Described as the first-ever “People’s Hearing” challenging the Federal Energy Regulatory Commission (FERC), more than 60 speakers presented testimony on why they believe the agency systematically fails to listen to the concerns of the general public.
A panel of “judges,” fashioned similar to the monthly FERC open meetings, presided over the Dec. 2 hearing, held at the National Press Club in Washington, DC. Unlike the real FERC meetings, speakers did not run the risk of getting escorted out by security guards for standing up and expressing dissent with the agency’s decisions.
Many speakers at the standing room-only event described FERC as a “rubber stamp” machine. They urged Congress to grant FERC more leeway to reject a company’s application if the agency determines the project would harm local communities and the environment. Relying on “the market” to decide whether a project should be approved is a flawed regulatory practice that should be replaced by a system that examines the actual need for the infrastructure and whether other options exist to meet the energy needs of the public, speakers said.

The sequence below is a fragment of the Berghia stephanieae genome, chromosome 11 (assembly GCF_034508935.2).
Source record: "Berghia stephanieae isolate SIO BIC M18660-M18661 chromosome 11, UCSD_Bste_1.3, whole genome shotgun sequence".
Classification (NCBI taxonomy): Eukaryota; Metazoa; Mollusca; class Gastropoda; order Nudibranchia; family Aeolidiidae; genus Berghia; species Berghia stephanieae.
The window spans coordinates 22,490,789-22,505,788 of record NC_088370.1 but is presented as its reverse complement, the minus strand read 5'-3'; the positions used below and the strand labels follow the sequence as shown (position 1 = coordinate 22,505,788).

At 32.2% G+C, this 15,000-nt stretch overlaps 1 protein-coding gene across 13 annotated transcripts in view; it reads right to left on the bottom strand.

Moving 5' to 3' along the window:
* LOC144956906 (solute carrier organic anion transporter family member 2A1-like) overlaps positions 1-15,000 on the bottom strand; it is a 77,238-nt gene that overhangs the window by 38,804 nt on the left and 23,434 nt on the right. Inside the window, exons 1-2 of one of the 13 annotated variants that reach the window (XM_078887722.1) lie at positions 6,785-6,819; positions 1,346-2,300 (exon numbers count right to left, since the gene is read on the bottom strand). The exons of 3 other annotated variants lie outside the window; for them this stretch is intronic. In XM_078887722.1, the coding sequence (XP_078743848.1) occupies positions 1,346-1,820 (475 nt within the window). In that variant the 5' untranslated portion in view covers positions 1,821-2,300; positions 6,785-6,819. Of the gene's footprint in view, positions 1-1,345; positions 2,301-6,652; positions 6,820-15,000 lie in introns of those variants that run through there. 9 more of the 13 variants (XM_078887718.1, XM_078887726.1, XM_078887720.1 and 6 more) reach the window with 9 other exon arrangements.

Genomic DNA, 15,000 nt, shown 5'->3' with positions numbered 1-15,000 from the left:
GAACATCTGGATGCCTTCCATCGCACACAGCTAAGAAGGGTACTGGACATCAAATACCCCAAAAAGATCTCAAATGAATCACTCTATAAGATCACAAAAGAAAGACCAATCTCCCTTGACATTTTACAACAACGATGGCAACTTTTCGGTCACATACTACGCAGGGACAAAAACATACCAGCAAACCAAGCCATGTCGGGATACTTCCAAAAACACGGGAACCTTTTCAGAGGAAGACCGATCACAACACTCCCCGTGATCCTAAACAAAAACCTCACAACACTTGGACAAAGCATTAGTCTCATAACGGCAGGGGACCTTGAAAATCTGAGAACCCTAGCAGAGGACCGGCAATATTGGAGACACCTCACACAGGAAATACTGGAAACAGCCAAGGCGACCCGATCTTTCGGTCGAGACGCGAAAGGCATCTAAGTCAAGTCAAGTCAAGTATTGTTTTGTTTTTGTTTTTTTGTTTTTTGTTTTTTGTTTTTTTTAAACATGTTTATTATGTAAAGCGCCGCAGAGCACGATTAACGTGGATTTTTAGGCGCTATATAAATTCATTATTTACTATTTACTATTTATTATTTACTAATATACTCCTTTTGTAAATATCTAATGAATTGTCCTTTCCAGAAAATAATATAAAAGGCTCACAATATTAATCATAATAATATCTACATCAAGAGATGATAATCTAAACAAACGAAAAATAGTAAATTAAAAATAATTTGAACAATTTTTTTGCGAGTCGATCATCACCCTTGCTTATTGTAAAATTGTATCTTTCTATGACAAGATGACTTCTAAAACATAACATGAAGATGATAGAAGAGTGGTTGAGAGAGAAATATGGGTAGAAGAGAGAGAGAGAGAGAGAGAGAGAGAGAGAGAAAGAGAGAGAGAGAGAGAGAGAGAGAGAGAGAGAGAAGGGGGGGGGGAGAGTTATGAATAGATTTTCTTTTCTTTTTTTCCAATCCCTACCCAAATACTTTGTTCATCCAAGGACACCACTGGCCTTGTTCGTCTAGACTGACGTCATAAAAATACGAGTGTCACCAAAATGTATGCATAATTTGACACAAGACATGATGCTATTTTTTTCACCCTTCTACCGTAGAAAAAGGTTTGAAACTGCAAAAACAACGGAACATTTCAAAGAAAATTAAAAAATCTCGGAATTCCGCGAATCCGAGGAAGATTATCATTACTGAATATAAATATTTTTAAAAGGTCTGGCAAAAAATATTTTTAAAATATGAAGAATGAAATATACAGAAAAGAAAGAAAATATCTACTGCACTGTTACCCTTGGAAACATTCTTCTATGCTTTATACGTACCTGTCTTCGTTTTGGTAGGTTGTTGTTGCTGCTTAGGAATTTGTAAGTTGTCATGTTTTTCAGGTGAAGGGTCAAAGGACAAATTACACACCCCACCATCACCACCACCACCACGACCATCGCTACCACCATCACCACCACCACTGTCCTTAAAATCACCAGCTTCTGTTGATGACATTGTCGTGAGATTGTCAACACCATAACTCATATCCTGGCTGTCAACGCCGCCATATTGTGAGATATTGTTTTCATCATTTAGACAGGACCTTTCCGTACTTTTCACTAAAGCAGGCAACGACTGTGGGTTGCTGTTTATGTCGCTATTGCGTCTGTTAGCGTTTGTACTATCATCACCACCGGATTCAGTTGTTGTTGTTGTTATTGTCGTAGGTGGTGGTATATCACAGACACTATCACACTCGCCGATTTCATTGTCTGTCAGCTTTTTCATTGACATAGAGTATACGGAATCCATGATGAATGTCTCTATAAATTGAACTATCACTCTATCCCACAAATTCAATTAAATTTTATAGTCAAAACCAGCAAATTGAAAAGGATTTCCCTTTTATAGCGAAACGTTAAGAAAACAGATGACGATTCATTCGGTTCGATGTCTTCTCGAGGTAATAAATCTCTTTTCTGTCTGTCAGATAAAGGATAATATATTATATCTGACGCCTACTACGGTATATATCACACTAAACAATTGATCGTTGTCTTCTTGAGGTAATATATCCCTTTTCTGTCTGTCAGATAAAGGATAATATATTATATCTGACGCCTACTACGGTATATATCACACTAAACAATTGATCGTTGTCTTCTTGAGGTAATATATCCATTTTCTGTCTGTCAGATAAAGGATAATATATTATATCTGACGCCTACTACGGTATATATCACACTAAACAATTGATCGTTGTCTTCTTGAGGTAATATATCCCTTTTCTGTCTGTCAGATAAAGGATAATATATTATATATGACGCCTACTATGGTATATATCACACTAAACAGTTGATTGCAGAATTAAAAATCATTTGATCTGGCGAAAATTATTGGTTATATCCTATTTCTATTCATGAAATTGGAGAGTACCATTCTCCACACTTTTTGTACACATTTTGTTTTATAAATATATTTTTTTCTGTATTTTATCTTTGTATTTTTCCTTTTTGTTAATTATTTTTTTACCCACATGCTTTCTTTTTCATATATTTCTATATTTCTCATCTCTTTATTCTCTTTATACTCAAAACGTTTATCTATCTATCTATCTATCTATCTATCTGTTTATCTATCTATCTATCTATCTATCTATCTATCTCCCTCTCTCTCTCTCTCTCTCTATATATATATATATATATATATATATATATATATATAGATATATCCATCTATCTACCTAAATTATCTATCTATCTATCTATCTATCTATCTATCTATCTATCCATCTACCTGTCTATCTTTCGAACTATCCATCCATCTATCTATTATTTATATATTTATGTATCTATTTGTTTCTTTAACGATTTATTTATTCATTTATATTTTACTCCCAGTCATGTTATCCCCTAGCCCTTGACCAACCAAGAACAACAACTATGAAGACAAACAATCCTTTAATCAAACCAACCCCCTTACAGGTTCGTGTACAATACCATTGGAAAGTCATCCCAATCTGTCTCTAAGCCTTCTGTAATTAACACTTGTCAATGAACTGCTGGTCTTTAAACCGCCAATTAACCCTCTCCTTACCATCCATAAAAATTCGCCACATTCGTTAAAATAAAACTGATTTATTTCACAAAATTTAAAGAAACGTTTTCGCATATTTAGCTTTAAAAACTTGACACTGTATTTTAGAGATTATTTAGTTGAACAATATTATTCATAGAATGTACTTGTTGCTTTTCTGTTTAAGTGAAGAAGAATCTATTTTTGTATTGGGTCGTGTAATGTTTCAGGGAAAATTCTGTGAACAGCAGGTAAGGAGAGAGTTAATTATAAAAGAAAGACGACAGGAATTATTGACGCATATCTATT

The roster of speakers served to illustrate the impressive scope of infrastructure build-out — from pipelines to compressor stations to liquefied natural gas export terminals — occurring in the eastern U.S. Speakers expressed frustration with how FERC appears to operate as an industry partner rather than an honest broker in natural gas infrastructure proceedings.
Russell Chisholm of the group Preserve Giles County contended that the voices of local residents were “stripped” from the public scoping meetings held for the Mountain Valley Pipeline (MVP), a project proposed by EQT Midstream Partners LP and four corporate partners. According to Chisholm, FERC project manager Paul Friedman facilitated two public scoping meetings in southwestern Virginia: one in May 2015 and the other in November 2016.